How to scale heights with a lung disease

Any patient with lung disease might not do well at high altitudes but the type and severity of the disease will determine the likelihood of difficulty in a high-altitude environment.

Patients with lung disease get breathless while ascending a mountain.

The pathophysiology of high-altitude illnesses has been well studied in normal individuals but little is known about the risks of high-altitude travel in patients with pre-existing lung diseases. Although it would seem self-evident that any patient with lung disease might not do well at high altitudes, the type and severity of the disease will determine the likelihood of difficulty in a high-altitude environment.

Many people travel to high altitudes each year. People who ascend to such elevations are at a risk for many problems, including acute mountain sickness (AMS), high-altitude cerebral oedema (HACE) and high-altitude pulmonary oedema (HAPE). The most significant change at high altitudes is the reduction of oxygen levels. Factors increasing susceptibility are: a history of altitude sickness, quick increases in altitude, how cold the area is, how much exercise a person does at a high altitude, use of alcohol or sleeping pills, and more.

Tests to take

Spirometry to measure lung function, arterial blood gas test to measure the oxygen and carbon dioxide levels in the blood, oxygen saturation in fingers, the 6-minute walking distance test to determine a person’s capacity for functional exercise. After performing these tests, travelling with supplemental oxygen can be allowed. There are different types of ventilatory disorders that might affect one’s response to high altitude, including daytime obesity hypoventilation, sleep apnoea, ventilatory control disorders and neuromuscular disorders.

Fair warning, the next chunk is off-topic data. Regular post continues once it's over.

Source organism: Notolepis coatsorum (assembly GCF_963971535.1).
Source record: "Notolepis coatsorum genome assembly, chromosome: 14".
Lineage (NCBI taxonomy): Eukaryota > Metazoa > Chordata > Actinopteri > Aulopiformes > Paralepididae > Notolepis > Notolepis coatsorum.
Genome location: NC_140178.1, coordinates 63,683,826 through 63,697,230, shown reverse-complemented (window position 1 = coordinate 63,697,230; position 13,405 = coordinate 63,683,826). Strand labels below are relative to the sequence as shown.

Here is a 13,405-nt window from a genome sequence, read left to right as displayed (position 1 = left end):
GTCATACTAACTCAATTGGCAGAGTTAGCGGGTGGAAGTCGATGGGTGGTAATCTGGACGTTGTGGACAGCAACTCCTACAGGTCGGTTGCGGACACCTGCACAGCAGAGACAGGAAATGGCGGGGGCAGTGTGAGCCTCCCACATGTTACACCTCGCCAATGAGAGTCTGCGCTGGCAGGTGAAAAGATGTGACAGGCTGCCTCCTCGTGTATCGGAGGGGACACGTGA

In summary, continuously counsel a specialist when making a trip to a height higher than 2,000 m above ocean level. Any individual who encounters cerebral pains, exhaustion, sickness should look for medicinal consideration.

(The author is senior consultant,
pulmonology, Paras Hospitals)

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How to scale heights with a lung disease

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